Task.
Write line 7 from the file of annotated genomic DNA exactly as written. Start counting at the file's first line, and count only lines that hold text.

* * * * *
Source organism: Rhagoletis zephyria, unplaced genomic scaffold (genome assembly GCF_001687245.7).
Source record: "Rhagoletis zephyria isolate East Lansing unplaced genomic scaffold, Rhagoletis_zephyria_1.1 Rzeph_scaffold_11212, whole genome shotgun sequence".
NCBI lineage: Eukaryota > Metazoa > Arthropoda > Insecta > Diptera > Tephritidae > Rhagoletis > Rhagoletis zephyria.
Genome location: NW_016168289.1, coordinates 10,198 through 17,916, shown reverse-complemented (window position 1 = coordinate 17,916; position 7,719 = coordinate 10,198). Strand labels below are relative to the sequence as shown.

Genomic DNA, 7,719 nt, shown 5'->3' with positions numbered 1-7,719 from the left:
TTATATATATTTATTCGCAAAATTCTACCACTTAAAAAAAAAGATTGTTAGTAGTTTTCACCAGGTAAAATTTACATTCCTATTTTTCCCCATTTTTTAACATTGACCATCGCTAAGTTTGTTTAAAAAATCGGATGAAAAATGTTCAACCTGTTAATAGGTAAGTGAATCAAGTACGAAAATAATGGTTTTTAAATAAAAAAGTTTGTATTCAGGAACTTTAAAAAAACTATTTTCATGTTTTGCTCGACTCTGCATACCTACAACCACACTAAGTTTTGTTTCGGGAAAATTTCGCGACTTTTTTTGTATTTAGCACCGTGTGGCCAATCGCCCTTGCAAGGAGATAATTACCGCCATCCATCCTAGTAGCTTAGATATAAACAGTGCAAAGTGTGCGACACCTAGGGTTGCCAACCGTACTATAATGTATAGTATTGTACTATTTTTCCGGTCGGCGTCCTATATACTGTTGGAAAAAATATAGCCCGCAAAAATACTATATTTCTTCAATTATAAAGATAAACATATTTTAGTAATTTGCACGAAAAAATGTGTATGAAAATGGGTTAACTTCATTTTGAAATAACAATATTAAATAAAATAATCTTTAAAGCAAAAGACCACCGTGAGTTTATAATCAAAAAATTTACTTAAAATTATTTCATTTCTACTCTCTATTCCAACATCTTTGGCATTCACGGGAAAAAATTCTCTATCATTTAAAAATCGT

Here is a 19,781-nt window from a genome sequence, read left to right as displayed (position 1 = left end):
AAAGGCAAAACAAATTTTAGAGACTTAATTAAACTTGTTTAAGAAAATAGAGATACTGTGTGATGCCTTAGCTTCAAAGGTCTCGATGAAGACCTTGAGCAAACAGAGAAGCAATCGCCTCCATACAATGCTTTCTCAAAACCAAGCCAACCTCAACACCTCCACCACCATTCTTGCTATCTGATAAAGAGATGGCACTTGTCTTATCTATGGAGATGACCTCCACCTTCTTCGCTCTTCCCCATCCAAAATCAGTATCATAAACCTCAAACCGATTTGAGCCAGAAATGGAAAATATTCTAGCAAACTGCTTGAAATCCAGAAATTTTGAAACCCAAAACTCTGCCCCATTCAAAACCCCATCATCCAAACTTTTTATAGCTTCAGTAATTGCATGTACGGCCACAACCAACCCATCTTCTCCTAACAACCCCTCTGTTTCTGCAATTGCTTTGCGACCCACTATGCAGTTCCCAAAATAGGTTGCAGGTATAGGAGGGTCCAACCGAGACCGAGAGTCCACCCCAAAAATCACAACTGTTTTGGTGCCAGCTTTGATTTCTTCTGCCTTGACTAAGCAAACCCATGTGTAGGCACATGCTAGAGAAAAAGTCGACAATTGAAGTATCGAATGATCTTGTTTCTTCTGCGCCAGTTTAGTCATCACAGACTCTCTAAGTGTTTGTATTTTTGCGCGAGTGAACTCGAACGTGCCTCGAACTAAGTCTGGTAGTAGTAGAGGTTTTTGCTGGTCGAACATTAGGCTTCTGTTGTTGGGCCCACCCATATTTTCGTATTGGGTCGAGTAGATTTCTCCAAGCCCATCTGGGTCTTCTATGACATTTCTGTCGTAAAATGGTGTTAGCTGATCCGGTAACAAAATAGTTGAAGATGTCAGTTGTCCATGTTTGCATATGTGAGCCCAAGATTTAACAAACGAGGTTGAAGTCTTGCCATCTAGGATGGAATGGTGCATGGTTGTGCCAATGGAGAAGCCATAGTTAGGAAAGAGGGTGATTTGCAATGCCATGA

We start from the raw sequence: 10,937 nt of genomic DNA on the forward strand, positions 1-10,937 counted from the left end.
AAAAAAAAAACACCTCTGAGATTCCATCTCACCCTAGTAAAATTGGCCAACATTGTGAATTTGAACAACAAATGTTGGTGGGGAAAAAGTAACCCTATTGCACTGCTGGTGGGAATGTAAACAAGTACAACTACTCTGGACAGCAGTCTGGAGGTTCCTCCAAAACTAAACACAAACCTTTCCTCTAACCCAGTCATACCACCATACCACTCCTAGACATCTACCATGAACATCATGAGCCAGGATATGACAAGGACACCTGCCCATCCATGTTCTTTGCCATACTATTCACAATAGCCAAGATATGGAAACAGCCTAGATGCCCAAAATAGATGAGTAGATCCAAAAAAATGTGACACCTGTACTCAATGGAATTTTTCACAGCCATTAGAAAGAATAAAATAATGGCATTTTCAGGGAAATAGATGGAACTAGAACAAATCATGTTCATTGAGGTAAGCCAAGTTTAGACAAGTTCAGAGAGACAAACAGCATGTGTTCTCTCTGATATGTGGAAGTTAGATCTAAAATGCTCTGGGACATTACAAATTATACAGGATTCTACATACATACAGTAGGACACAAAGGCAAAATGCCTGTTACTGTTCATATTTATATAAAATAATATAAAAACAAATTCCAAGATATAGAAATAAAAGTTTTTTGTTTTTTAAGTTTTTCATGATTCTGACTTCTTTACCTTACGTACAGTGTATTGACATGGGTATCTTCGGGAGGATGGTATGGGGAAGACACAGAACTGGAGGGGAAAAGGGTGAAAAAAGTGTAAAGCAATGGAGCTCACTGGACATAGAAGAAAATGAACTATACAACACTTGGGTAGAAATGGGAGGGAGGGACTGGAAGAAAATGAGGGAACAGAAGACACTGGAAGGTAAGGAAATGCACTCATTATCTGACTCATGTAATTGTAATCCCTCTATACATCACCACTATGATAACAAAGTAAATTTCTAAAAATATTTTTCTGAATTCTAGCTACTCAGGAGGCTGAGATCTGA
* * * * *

Here is a 19,781-nt window from a genome sequence, read left to right as displayed (position 1 = left end):